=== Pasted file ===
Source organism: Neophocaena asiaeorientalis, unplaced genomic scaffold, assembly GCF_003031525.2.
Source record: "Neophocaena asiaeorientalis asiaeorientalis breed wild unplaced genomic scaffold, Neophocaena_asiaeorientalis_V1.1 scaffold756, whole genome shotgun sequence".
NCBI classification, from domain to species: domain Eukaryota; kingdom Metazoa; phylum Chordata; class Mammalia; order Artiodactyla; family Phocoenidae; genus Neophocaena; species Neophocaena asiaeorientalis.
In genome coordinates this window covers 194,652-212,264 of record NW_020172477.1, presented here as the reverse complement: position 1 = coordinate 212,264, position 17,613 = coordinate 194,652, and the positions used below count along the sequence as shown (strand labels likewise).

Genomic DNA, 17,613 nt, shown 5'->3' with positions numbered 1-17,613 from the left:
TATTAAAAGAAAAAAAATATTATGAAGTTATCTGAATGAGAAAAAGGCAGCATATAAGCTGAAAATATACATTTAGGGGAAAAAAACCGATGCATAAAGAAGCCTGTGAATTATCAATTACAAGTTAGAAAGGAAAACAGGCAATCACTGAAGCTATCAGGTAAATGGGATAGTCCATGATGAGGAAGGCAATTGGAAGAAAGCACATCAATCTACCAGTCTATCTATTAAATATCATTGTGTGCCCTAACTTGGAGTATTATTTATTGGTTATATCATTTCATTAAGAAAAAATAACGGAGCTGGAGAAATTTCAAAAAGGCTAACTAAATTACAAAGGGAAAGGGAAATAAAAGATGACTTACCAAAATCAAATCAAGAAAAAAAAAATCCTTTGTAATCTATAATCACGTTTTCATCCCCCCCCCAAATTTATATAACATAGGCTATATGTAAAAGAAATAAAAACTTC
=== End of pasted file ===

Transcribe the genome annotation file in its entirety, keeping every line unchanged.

Source organism: Neophocaena asiaeorientalis, unplaced genomic scaffold, assembly GCF_003031525.2.
Source record: "Neophocaena asiaeorientalis asiaeorientalis breed wild unplaced genomic scaffold, Neophocaena_asiaeorientalis_V1.1 scaffold756, whole genome shotgun sequence".
NCBI classification, from domain to species: domain Eukaryota; kingdom Metazoa; phylum Chordata; class Mammalia; order Artiodactyla; family Phocoenidae; genus Neophocaena; species Neophocaena asiaeorientalis.
In genome coordinates this window covers 194,652-212,264 of record NW_020172477.1, presented here as the reverse complement: position 1 = coordinate 212,264, position 17,613 = coordinate 194,652, and the positions used below count along the sequence as shown (strand labels likewise).

Genomic DNA, 17,613 nt, shown 5'->3' with positions numbered 1-17,613 from the left:
TATTAAAAGAAAAAAAATATTATGAAGTTATCTGAATGAGAAAAAGGCAGCATATAAGCTGAAAATATACATTTAGGGGAAAAAAACCGATGCATAAAGAAGCCTGTGAATTATCAATTACAAGTTAGAAAGGAAAACAGGCAATCACTGAAGCTATCAGGTAAATGGGATAGTCCATGATGAGGAAGGCAATTGGAAGAAAGCACATCAATCTACCAGTCTATCTATTAAATATCATTGTGTGCCCTAACTTGGAGTATTATTTATTGGTTATATCATTTCATTAAGAAAAAATAACGGAGCTGGAGAAATTTCAAAAAGGCTAACTAAATTACAAAGGGAAAGGGAAATAAAAGATGACTTACCAAAATCAAATCAAGAAAAAAAAAATCCTTTGTAATCTATAATCACGTTTTCATCCCCCCCCCAAATTTATATAACATAGGCTATATGTAAAAGAAATAAAAACTTC